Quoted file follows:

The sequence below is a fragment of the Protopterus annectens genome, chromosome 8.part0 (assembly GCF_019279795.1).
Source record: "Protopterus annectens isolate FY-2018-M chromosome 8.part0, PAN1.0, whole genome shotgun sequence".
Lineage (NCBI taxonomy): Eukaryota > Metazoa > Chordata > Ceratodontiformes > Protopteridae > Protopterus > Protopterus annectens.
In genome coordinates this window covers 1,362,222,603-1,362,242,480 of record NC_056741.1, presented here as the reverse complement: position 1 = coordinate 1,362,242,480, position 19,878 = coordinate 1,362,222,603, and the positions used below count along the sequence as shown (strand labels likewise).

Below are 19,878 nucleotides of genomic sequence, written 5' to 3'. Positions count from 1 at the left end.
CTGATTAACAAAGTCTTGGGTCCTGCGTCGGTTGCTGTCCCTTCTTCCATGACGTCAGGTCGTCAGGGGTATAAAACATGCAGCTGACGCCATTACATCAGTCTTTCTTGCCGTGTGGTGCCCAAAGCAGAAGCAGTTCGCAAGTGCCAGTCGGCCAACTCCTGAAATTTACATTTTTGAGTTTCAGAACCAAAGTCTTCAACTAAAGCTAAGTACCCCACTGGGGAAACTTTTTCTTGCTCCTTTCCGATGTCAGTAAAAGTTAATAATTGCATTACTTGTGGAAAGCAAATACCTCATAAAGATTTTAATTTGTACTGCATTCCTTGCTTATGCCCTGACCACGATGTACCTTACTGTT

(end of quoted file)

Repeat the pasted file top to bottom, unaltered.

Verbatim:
The sequence below is a fragment of the Protopterus annectens genome, chromosome 8.part0 (assembly GCF_019279795.1).
Source record: "Protopterus annectens isolate FY-2018-M chromosome 8.part0, PAN1.0, whole genome shotgun sequence".
Lineage (NCBI taxonomy): Eukaryota > Metazoa > Chordata > Ceratodontiformes > Protopteridae > Protopterus > Protopterus annectens.
In genome coordinates this window covers 1,362,222,603-1,362,242,480 of record NC_056741.1, presented here as the reverse complement: position 1 = coordinate 1,362,242,480, position 19,878 = coordinate 1,362,222,603, and the positions used below count along the sequence as shown (strand labels likewise).

Below are 19,878 nucleotides of genomic sequence, written 5' to 3'. Positions count from 1 at the left end.
CTGATTAACAAAGTCTTGGGTCCTGCGTCGGTTGCTGTCCCTTCTTCCATGACGTCAGGTCGTCAGGGGTATAAAACATGCAGCTGACGCCATTACATCAGTCTTTCTTGCCGTGTGGTGCCCAAAGCAGAAGCAGTTCGCAAGTGCCAGTCGGCCAACTCCTGAAATTTACATTTTTGAGTTTCAGAACCAAAGTCTTCAACTAAAGCTAAGTACCCCACTGGGGAAACTTTTTCTTGCTCCTTTCCGATGTCAGTAAAAGTTAATAATTGCATTACTTGTGGAAAGCAAATACCTCATAAAGATTTTAATTTGTACTGCATTCCTTGCTTATGCCCTGACCACGATGTACCTTACTGTT